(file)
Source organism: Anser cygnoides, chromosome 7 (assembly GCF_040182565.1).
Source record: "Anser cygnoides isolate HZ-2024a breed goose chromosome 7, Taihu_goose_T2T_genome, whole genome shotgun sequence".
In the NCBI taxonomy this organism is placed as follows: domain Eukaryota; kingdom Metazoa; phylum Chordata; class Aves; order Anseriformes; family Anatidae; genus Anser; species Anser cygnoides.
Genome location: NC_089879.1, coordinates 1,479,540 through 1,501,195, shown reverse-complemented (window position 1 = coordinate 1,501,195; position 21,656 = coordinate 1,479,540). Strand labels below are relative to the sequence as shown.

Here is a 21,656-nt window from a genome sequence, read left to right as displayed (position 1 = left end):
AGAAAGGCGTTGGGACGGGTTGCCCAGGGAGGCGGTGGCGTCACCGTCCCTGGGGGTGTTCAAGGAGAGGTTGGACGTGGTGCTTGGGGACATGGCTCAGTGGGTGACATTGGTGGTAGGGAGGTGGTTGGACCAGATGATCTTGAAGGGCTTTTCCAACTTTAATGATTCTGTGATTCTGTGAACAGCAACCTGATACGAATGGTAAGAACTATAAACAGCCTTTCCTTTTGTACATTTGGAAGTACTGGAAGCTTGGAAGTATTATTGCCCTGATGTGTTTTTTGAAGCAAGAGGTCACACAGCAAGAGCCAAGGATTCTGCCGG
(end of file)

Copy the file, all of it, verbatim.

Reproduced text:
Source organism: Anser cygnoides, chromosome 7 (assembly GCF_040182565.1).
Source record: "Anser cygnoides isolate HZ-2024a breed goose chromosome 7, Taihu_goose_T2T_genome, whole genome shotgun sequence".
In the NCBI taxonomy this organism is placed as follows: domain Eukaryota; kingdom Metazoa; phylum Chordata; class Aves; order Anseriformes; family Anatidae; genus Anser; species Anser cygnoides.
Genome location: NC_089879.1, coordinates 1,479,540 through 1,501,195, shown reverse-complemented (window position 1 = coordinate 1,501,195; position 21,656 = coordinate 1,479,540). Strand labels below are relative to the sequence as shown.

Here is a 21,656-nt window from a genome sequence, read left to right as displayed (position 1 = left end):
AGAAAGGCGTTGGGACGGGTTGCCCAGGGAGGCGGTGGCGTCACCGTCCCTGGGGGTGTTCAAGGAGAGGTTGGACGTGGTGCTTGGGGACATGGCTCAGTGGGTGACATTGGTGGTAGGGAGGTGGTTGGACCAGATGATCTTGAAGGGCTTTTCCAACTTTAATGATTCTGTGATTCTGTGAACAGCAACCTGATACGAATGGTAAGAACTATAAACAGCCTTTCCTTTTGTACATTTGGAAGTACTGGAAGCTTGGAAGTATTATTGCCCTGATGTGTTTTTTGAAGCAAGAGGTCACACAGCAAGAGCCAAGGATTCTGCCGG